September 30; Olney Central College
This is the community college where I spent two years before transferring to Eastern Illinois University. More old friends, more relatives. I did a question and answer with OCC students before doing a reading for the public. My excellent host, Charlotte Bruce, had everything running in smooth order. The public information and marketing coordinator, Deanna Ratts, had done a wonderful job with publicity. The reading was at noon, with lunch served, and after my reading I got to sit down with some food and visit with family members. My tasty bread was made by Charlotte’s husband, Terry, a former member of the United States House of Representatives. It’s not often that I can say that a former congressman cooked for me.
October 4; Columbus, Ohio
The Thurber House was kind enough to host me for an event, and I had the honor of being introduced by my colleague and friend, Erin McGraw. She pointed out in my introduction that I had a vast knowledge of pop songs from the 1970s. True. I’m guilty of that. Ohio Express? Hamilton, Joe, Frank, and Reynolds? The 1910 Fruitgum Company? Well, you get the point. Man, was I nervous for this reading. As I told the audience, it’s always a little nerve wracking to read for your students and colleagues and people you know from the community because I really care what they think of my work. It’s not that I don’t care what strangers think (please, like me!), but many of those folks I’ll never seen again. My students and colleagues? I have to face them at school. What a great crowd that night. Standing room only, and I made some new friends from books clubs here in Columbus. I love visiting book clubs, and maybe, if I’m lucky, I’ll get to visit some of the ones I learned about on this evening.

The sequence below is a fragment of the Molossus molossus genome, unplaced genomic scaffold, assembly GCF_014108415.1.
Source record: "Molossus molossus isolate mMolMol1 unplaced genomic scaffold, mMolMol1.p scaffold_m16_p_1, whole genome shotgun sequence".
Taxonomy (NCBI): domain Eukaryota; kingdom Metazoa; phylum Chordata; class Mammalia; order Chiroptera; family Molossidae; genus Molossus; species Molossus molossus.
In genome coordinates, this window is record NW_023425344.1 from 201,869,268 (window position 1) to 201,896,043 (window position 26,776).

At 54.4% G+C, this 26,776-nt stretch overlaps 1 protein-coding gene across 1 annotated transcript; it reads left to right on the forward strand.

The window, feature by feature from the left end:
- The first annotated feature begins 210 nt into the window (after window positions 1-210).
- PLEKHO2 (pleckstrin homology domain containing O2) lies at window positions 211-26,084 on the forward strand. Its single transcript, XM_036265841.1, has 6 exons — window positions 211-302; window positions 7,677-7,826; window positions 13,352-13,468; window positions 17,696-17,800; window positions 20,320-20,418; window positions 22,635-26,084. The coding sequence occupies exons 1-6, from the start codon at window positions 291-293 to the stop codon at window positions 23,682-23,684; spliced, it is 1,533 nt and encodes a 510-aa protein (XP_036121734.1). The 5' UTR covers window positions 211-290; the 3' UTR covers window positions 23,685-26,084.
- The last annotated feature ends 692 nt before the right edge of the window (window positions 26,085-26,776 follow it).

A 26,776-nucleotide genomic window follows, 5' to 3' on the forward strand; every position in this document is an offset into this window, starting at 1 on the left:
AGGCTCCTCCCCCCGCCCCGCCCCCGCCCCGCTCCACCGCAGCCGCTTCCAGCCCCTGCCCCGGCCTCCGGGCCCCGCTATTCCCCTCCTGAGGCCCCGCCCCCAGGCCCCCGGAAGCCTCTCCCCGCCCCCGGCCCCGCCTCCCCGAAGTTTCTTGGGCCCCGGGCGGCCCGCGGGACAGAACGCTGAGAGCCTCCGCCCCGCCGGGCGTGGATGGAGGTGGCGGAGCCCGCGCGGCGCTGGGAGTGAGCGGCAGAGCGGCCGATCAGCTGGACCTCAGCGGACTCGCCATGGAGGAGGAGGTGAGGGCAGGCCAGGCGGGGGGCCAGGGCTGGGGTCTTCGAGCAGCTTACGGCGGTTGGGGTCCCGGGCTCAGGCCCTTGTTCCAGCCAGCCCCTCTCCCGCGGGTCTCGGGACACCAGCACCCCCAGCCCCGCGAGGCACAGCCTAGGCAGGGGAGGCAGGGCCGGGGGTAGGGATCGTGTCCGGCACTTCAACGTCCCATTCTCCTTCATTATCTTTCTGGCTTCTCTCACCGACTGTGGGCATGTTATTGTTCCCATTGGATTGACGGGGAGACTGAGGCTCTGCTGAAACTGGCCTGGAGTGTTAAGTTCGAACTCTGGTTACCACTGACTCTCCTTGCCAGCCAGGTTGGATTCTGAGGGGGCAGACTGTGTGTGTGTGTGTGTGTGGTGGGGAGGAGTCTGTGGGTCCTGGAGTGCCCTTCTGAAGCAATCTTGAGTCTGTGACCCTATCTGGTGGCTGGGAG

October 14; Nashville, Tennessee
I always love being part of the Southern Festival of Books. This time I was part of the Authors in the Round benefit dinner, where I hosted a table of folks who had paid a fair sum for the evening’s food, drink, and conversation. I took note of a couple at an adjoining table who had taken ample opportunity to enjoy the wine. The woman was tipsy, but that was ok, she assured people who inquired. She wasn’t driving. Her husband was. But lord-a-mercy, he was in worse shape than she was. The next day, I got to enjoy a football watch party with the local chapter of the Ohio State University alumni association. I’d had that privilege a few years ago, and it was good to see my kind hosts, Melissa and Jeff Linkinhoker again. Oh, and in the midst of all those ancillary events, I read from Break the Skin. Again, a small audience, but I’m not complaining. It was October and sunny in Nashville, and I was with folks whose company I enjoyed.
Sounds like a successful tour, Lee. I hope you made it to the Red Geranium in New Harmony. Great restaurant. If it’s gone I don’t want to know about it. Cozy, friendly, kind of mysterious little town, New Harmony.
Byron, I love New Harmony! I’ve taught in a writers conference there, and I’ve dined at the Red Geranium many times. It’s still there, still going strong.